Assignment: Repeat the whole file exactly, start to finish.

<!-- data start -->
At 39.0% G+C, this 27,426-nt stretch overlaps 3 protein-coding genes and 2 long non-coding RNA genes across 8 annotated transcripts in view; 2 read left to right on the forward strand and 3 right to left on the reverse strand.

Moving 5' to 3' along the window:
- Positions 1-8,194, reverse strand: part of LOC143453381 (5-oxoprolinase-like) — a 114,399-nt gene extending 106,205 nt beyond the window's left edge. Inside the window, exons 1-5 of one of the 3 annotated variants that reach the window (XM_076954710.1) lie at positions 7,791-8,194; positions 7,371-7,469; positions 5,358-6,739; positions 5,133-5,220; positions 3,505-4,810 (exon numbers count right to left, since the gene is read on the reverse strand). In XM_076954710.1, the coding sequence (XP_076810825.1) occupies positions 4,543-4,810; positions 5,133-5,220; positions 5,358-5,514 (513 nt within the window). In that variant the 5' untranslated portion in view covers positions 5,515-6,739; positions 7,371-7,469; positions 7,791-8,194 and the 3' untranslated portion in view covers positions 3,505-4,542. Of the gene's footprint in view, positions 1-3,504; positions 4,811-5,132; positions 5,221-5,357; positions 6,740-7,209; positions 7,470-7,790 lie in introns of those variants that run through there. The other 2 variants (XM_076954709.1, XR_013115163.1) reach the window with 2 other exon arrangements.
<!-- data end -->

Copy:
At 39.0% G+C, this 27,426-nt stretch overlaps 3 protein-coding genes and 2 long non-coding RNA genes across 8 annotated transcripts in view; 2 read left to right on the forward strand and 3 right to left on the reverse strand.

Moving 5' to 3' along the window:
- Positions 1-8,194, reverse strand: part of LOC143453381 (5-oxoprolinase-like) — a 114,399-nt gene extending 106,205 nt beyond the window's left edge. Inside the window, exons 1-5 of one of the 3 annotated variants that reach the window (XM_076954710.1) lie at positions 7,791-8,194; positions 7,371-7,469; positions 5,358-6,739; positions 5,133-5,220; positions 3,505-4,810 (exon numbers count right to left, since the gene is read on the reverse strand). In XM_076954710.1, the coding sequence (XP_076810825.1) occupies positions 4,543-4,810; positions 5,133-5,220; positions 5,358-5,514 (513 nt within the window). In that variant the 5' untranslated portion in view covers positions 5,515-6,739; positions 7,371-7,469; positions 7,791-8,194 and the 3' untranslated portion in view covers positions 3,505-4,542. Of the gene's footprint in view, positions 1-3,504; positions 4,811-5,132; positions 5,221-5,357; positions 6,740-7,209; positions 7,470-7,790 lie in introns of those variants that run through there. The other 2 variants (XM_076954709.1, XR_013115163.1) reach the window with 2 other exon arrangements.